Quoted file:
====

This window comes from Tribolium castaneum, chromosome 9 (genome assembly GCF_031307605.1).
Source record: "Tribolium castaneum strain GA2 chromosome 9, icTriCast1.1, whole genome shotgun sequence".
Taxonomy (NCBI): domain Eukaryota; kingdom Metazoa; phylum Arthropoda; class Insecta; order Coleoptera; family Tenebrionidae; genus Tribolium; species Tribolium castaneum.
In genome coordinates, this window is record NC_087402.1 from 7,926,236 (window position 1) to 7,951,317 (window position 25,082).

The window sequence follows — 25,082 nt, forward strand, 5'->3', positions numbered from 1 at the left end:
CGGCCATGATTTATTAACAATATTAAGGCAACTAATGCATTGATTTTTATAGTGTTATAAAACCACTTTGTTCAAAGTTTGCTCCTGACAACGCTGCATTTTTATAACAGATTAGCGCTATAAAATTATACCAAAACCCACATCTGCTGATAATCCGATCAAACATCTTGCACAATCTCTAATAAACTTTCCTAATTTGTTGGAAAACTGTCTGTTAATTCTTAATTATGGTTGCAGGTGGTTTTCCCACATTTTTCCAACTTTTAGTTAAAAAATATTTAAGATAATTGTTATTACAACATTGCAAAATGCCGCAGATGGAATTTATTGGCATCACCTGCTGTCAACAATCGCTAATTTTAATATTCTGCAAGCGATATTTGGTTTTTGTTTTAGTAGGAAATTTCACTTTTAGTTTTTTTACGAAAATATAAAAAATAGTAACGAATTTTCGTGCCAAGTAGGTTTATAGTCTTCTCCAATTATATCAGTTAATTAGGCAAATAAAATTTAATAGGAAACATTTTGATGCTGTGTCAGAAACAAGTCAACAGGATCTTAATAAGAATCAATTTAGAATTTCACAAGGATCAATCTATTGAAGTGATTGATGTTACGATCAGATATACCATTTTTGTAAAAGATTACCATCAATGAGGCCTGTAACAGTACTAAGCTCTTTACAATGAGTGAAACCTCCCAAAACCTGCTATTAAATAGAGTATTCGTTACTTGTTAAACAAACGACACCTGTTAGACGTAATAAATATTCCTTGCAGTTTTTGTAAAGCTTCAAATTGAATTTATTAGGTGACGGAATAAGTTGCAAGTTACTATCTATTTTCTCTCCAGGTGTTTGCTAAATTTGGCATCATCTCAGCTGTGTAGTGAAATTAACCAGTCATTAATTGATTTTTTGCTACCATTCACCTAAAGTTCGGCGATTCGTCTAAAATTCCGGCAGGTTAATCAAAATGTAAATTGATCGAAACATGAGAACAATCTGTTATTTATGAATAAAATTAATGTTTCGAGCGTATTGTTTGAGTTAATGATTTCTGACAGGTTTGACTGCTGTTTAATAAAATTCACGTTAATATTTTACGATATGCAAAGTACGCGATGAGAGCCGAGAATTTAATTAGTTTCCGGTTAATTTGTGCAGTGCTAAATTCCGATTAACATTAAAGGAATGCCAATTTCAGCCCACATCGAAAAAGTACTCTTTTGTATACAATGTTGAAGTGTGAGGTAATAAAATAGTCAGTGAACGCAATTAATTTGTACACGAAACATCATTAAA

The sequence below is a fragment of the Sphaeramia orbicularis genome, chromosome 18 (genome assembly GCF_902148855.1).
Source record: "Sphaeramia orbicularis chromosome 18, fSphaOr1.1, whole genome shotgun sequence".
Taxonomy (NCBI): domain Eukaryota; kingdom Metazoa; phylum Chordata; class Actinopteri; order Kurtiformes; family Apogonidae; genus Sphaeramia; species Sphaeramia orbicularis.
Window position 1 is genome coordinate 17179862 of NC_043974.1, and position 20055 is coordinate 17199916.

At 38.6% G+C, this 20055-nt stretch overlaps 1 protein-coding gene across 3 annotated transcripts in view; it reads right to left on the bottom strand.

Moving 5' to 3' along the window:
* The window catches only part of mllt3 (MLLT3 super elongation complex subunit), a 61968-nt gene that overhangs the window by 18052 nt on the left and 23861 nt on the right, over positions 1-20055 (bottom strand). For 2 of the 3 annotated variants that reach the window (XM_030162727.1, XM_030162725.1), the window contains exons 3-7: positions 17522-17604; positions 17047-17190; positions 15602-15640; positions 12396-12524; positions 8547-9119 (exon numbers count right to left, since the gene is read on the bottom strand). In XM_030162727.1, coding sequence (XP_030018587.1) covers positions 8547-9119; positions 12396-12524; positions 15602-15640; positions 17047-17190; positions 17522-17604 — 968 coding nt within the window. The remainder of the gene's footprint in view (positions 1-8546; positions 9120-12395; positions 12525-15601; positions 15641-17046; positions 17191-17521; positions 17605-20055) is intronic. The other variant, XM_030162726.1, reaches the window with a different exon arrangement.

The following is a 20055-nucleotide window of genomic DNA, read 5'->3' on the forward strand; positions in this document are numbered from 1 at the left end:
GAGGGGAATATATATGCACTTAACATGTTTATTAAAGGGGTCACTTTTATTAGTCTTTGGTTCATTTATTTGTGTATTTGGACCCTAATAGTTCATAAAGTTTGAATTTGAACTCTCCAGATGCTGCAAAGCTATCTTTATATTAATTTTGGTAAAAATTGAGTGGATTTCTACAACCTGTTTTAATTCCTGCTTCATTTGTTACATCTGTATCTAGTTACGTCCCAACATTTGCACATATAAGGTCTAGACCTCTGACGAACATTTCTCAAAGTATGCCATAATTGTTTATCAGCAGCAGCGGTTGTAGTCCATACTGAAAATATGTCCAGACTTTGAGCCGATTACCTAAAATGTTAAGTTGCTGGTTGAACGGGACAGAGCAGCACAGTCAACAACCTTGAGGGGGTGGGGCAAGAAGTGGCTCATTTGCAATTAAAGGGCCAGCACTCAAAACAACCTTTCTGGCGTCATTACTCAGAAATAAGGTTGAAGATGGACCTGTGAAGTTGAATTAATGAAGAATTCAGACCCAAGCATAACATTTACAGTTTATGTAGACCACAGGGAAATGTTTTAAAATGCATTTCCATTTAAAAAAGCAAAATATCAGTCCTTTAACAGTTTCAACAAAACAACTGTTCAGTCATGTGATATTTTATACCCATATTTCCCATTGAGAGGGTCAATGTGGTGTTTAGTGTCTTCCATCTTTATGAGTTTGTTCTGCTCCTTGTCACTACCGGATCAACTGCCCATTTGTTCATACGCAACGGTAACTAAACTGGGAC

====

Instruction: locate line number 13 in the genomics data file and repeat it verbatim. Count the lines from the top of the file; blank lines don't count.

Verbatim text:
* The window catches only part of mllt3 (MLLT3 super elongation complex subunit), a 61968-nt gene that overhangs the window by 18052 nt on the left and 23861 nt on the right, over positions 1-20055 (bottom strand). For 2 of the 3 annotated variants that reach the window (XM_030162727.1, XM_030162725.1), the window contains exons 3-7: positions 17522-17604; positions 17047-17190; positions 15602-15640; positions 12396-12524; positions 8547-9119 (exon numbers count right to left, since the gene is read on the bottom strand). In XM_030162727.1, coding sequence (XP_030018587.1) covers positions 8547-9119; positions 12396-12524; positions 15602-15640; positions 17047-17190; positions 17522-17604 — 968 coding nt within the window. The remainder of the gene's footprint in view (positions 1-8546; positions 9120-12395; positions 12525-15601; positions 15641-17046; positions 17191-17521; positions 17605-20055) is intronic. The other variant, XM_030162726.1, reaches the window with a different exon arrangement.